Spinal epidural abscess


The most common infectious agent is:

  • staphylococcus aureus,
  • streptococci,
  • Gram-negative bacilli,
  • other organisms include anaerobes,

The initial source of infection may be a skin lesion or endocarditis with bacteraemia or other cases of septicaemia, with haematogenous spread to the vertebra, intervertebral discs, or directly to the epidural space (vertebral or intervertebral disc infections may spread to the epidural space). Blood-borne spread to the epidural space may sometimes occur in intravenous drug abusers.

Clinical symptoms

The presentation is usually with pyrexia and localized back pain, radicular pain at the level of the infection, and the rapid development of a transverse cord syndrome with sensory, motor, and sphincter deficits below the level of the lesion.

Sometimes the picture emerges more slowly. Helpful pointers towards an infectious cause (although not always present) include an elevated erythrocyte sedimentation rate (ESR) and peripheral white blood cell count, and focal tenderness to palpation of the spinal column at the level of the infection.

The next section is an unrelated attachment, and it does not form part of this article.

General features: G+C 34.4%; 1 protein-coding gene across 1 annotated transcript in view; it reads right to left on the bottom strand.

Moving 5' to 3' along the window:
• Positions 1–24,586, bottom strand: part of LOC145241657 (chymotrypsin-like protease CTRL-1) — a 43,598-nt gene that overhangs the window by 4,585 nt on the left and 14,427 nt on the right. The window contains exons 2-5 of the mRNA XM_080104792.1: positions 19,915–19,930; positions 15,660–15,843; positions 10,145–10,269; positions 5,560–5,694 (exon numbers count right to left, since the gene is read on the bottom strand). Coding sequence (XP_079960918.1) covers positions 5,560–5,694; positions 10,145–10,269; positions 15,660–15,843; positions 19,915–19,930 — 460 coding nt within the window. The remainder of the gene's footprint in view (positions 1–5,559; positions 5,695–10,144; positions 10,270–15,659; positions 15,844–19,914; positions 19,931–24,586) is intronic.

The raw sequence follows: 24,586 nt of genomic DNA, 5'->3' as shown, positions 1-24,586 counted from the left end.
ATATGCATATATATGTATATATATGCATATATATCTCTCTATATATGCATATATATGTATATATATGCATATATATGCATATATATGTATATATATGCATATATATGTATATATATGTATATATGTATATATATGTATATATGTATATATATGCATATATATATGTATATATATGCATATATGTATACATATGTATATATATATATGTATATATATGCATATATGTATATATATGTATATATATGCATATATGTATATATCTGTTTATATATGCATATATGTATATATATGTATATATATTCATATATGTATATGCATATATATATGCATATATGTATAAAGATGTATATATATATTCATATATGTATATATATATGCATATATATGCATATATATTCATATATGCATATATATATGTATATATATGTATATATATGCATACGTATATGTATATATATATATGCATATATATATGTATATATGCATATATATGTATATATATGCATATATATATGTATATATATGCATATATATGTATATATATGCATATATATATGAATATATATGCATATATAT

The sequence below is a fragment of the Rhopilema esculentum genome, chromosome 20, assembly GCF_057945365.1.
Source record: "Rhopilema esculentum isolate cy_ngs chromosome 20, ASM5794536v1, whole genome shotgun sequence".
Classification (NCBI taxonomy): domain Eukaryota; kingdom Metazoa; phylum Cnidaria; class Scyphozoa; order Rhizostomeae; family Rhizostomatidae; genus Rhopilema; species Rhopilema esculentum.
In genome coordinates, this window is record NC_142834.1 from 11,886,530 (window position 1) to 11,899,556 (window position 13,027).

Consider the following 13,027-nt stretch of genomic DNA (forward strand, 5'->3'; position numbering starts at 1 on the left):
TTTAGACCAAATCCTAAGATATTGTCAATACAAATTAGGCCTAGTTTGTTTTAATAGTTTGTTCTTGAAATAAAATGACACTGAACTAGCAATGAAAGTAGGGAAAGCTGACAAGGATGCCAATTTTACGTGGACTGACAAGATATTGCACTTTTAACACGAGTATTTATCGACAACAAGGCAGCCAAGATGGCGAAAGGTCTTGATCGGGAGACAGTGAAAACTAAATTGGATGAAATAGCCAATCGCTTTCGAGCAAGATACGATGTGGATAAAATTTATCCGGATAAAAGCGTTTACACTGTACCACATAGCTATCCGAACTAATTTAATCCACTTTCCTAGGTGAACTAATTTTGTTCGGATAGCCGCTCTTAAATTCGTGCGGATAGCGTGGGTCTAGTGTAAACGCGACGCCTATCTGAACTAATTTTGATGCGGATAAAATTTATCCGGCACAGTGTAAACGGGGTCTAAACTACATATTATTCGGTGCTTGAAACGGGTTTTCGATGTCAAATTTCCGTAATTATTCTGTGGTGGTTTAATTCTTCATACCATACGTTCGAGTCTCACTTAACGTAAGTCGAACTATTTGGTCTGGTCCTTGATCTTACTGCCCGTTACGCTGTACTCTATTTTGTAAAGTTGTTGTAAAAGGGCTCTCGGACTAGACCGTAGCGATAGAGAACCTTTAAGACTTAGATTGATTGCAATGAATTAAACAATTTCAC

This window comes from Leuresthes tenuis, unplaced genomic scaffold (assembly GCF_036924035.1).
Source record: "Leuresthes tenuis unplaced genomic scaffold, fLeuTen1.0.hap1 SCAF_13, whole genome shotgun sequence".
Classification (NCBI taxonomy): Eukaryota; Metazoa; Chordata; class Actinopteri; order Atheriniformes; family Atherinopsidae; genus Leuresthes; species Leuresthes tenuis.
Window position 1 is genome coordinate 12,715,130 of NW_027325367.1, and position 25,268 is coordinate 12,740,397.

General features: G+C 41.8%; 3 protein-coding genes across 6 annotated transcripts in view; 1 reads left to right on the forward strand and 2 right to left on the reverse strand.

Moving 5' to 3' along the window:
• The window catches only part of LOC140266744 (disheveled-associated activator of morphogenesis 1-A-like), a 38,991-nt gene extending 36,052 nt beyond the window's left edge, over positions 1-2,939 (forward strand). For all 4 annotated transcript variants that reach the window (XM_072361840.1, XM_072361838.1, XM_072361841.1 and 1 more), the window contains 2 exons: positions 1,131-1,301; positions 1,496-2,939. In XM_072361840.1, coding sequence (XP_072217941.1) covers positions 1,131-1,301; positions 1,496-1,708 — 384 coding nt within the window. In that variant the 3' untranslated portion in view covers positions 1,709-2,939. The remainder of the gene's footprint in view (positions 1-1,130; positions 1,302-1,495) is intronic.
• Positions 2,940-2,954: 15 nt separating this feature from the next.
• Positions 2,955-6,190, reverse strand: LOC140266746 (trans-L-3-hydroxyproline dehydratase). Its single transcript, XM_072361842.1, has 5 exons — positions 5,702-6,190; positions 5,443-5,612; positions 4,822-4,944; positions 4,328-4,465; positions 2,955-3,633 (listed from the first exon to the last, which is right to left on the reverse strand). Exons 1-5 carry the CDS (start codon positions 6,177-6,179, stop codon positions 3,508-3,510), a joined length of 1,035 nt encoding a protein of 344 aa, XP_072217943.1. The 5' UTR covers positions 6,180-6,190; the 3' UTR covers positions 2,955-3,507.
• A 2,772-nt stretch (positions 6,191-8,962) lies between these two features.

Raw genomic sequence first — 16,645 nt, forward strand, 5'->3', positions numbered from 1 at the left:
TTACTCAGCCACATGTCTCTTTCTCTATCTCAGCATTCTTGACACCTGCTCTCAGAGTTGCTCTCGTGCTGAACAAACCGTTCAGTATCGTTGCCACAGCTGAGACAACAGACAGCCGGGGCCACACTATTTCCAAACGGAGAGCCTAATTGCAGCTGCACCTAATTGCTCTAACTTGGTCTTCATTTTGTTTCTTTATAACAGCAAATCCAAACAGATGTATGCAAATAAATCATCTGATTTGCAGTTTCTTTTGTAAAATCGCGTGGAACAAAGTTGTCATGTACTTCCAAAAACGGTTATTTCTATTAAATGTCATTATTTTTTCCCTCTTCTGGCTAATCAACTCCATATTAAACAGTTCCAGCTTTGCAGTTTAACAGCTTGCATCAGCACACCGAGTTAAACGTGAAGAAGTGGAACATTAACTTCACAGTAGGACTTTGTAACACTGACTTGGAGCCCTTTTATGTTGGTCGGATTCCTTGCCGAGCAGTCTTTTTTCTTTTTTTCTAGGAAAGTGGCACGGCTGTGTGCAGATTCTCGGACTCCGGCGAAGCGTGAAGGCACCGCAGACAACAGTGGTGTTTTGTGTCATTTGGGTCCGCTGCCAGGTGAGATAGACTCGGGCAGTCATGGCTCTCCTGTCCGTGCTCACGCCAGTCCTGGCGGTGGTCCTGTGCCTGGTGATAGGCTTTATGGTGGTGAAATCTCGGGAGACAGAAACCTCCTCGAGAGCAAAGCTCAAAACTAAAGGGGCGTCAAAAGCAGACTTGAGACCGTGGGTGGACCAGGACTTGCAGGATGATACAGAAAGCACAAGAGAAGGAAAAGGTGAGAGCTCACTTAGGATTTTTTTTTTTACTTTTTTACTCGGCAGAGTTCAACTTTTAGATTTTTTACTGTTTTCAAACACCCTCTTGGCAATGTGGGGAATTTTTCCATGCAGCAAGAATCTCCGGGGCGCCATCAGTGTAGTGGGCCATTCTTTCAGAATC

Examined MRI and CSF

MRI should be obtained immediately and will reveal the extradural compressive lesion, and also may show signal changes due to infection in the adjacent vertebra; gadolinium enhancement of the abscess may be prominent, with a ring shape. MRI should be performed first, and the findings of an epidural lesion causing acute cord compression demands.

The CSF, if examined, will usually reveal a mild pleocytosis, moderately elevated protein, and a normal glucose, which is the typical pattern when there is a parameningeal focus of infection.


Immediate neurosurgical intervention—in this situation, a lumbar puncture before surgery is neither necessary nor wise. In addition to immediate laminectomy and abscess drainage, intravenous antibiotics should be given in large doses.


The prognosis for recovery is uncertain, but a good outcome is more likely when there has been a rapid surgical and medical intervention. Although less common, spinal subdural abscesses may occur; the presentation and management is as that for extradural abscess.

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